Globalization, competitive pressure, and quest for productivity have been a major driver for change in business world today. Activities of people in the business world have led to different problems and interests within business cycle. Many companies used Corporate Social Responsibility (CSR) as a framework to consider the interest of all stakeholders in the business environment. CSR contribution of many businesses can be viewed with different meaning and culture, in the United State is like charity model but in the EU member states, it is part of core business activities in a socially responsible manner for companies operating within Europe.
United Kingdom (UK) government’s policy on CSR was as a means to crack down on irresponsible business behaviours and to raise contribution of companies toward CSR above minimum legal standards. Many multinational companies operating in Europe make special annual CSR reports; companies like Tesco and Marks & Spencer but some companies like Lidl do not account for it. Companies that make provisions for CSR pay serious attention to it and even compete with each other to show their contribution towards CSR, in order to display their commitment as responsible companies. They make sure that CSR is the pivotal point for their core business activities, which serve as a centre message to outside world. Moreover, their CSR capture the interest of all stakeholders (stakeholders- shareholders, employees, customers, suppliers, business partners, pressure groups, and government) as appropriate.
There is general controversy on CSR to be part of core activities of any organisation by leading scholars like British Economist David Henderson. Many multinational companies were seriously criticised with their CSR policy as an avenue for increasing profitability in long run. There are two sides to these arguments on CSR; the argument against CSR was that it is a new way of deceiving and exploiting people while the argument in favour of CSR was that it is a best way for a responsible company to give back to the society where it operates. Another problem associated with CSR campaigners like Friends of the Earth is that those who make effort to publish their CSR contribution annually (like Tesco) was not free of criticism like those who does not publish anything on CSR (like ISS UK). This raises major question in the mind of people; is there any acceptable threshold in place to determine companies’ contribution on CSR?
It is very difficult for most of these multinational companies to convince public that their CSR contribution is solely for sustainable development without marketing motive behind it. However, the CSR contribution provides by ISS UK may have different motives attached to it base on implementation. Some of the CSR contributions of ISS UK can be viewed as a marketing tool because it create more marketing promotion for the company than the benefits derived from it by the beneficiaries. For example, ISS UK boldly prints their name on any goods given out either as charity or to their staff. The benefits that the company derive from this action in term of recognition and brand image outweigh its benefits to the recipients. Moreover, the company have moved far to convince the public about its CSR contribution as a pure sustainable development programme by joining Business in the Community (BITC) – a leading responsible business organisation.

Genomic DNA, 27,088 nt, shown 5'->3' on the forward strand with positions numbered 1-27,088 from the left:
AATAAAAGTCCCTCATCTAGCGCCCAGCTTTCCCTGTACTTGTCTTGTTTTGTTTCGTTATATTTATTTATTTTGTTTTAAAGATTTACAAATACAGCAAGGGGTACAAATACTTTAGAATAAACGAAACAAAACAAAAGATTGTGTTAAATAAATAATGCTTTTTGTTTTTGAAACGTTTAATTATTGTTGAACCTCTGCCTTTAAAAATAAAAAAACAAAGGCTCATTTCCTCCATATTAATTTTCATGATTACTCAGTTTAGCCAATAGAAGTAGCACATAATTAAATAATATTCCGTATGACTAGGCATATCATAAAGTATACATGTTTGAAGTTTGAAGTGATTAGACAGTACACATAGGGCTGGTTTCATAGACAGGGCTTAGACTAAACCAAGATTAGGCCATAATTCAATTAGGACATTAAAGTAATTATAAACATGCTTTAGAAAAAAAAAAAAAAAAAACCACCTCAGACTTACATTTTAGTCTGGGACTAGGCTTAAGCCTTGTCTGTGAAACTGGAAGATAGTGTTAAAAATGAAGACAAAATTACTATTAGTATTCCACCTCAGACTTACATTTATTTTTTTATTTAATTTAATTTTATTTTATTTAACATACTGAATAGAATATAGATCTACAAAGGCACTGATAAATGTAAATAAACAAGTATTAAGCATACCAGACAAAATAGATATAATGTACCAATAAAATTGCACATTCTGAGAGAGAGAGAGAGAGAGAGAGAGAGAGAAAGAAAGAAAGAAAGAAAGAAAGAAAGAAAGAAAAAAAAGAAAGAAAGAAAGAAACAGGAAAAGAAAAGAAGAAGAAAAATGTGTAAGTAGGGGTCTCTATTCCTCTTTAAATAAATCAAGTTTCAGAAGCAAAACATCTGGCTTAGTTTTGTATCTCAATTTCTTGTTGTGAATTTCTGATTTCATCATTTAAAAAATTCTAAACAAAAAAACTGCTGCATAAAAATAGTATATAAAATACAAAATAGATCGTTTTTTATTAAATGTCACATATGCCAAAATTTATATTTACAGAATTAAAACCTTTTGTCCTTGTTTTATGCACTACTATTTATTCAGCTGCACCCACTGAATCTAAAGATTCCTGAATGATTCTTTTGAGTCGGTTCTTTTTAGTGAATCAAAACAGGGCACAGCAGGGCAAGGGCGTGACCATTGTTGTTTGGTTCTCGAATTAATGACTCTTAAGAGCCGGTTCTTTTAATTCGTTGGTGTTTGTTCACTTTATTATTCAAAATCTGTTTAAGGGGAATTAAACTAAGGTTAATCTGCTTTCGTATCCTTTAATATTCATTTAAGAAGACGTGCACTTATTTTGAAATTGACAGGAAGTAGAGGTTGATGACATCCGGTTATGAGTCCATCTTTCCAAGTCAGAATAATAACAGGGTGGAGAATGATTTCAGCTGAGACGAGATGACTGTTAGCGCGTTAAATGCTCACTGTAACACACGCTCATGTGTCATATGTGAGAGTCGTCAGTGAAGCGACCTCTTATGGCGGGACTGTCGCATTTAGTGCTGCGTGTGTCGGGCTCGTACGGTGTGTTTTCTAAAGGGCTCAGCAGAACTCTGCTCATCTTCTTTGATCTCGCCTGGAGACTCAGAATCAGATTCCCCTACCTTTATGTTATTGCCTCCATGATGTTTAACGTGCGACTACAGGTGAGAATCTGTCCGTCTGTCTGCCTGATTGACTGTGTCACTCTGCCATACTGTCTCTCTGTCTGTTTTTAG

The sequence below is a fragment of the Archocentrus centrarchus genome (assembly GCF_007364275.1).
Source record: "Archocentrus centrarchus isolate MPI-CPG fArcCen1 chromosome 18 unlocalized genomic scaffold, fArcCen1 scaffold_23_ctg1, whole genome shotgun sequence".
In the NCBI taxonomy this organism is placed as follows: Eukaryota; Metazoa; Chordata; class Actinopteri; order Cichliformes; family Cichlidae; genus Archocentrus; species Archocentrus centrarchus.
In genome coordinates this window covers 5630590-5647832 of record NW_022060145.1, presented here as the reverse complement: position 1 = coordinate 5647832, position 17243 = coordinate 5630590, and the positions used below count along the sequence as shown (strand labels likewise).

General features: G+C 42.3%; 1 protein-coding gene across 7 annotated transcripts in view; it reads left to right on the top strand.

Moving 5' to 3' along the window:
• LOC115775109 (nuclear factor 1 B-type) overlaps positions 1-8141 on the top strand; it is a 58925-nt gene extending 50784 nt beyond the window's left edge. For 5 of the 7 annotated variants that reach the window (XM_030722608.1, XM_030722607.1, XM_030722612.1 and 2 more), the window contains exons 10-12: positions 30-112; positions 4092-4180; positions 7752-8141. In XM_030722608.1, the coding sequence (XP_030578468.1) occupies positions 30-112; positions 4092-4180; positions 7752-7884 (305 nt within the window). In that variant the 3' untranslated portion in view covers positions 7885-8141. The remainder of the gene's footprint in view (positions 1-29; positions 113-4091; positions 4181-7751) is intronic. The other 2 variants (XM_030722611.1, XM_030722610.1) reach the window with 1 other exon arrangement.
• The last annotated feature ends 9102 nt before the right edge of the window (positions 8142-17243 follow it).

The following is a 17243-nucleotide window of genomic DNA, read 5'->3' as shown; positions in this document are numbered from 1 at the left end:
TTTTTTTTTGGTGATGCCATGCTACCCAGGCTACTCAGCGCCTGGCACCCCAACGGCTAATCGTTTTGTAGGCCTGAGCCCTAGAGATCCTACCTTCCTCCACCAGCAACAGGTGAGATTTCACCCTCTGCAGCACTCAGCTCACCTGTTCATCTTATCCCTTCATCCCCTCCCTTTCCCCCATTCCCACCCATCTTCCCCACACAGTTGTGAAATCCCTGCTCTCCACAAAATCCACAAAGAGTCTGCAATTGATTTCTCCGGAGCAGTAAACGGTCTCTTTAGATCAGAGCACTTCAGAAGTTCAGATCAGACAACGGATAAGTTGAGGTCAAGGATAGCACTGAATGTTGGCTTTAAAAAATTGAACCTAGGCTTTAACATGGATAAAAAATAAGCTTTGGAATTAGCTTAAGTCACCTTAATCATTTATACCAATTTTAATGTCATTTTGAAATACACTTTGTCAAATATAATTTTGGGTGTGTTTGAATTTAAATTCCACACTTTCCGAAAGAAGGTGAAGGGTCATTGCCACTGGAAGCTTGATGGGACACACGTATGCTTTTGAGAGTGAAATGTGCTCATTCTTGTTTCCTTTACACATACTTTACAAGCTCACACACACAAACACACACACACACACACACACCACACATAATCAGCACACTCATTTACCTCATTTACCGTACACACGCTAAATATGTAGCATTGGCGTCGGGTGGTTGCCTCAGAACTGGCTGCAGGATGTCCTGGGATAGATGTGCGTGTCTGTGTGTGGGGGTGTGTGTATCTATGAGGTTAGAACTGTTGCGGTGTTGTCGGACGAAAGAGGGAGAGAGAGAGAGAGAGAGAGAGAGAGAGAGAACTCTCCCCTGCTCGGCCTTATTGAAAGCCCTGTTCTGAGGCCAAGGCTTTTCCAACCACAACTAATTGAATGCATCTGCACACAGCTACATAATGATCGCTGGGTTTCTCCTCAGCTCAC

The dissertation will critically evaluate the position of academic scholars regarding CSR contributions and the various reputation ratings, and outline different meanings attached to sustainable development. Moreover, it will examine the statistical relationship between CSR contributions and profitability of ISS UK. In addition, the dissertation will evaluate whether CSR is for marketing purposes or whether it is supportive of the strategy the organisation is taking towards sustainable development. The recommendations from the research study will be available to ISS UK, Department of Trade & Investment, other governmental agencies with an interest, and to other institutions that need it for further research.
The following objectives will be undertaken:
1.2.1 To critically review literature on Corporate Social Responsibility and Sustainable Development
1.2.2 To examine the reputations rating in place, for companies based on their CSR contribution
1.2.3 To determine if there is statistical relationship between CSR contribution of ISS UK and their profitability
1.2.4 To anticipate if there is any appropriate percentage of ISS’s pre-tax profits to be spent toward CSR
1.2.5 To critically evaluate if CSR contribution is more important for public limited company than private company
1.2.6 To make recommendations to ISS UK, the Department of Trade & Investment, other governmental agencies with an interest, and to other institutions that need it for further research
- Baker, Mallen. “Corporate and Social Responsibility: What does it mean?” Retrieved from //www.mallenbaker.net accessed on 20 October 09
- Gunther, M (2003) Corporate Responsibility, Fortune Magazine. Retrieved from //www.fortune.com accessed on 23 October 09
- Orlitzky, Marc, Frank L. Schmidt, Sara L. Rynes (2003) “Corporate Social and Financial Performance: A meta-analysis” Organization Studies (London: SAGE Publications), 24, 2003. Retrieved from //www.finanzasostenibile.it/finanza/moskowitz2004 accessed on 22 October 09
- Williams, C.A and Aguilera, R.V (2008) “Corporate Social Responsibility in a Comparative Perspective” in Crane A, et.al (PDF). The Oxford Handbook of Corporate Social Responsibility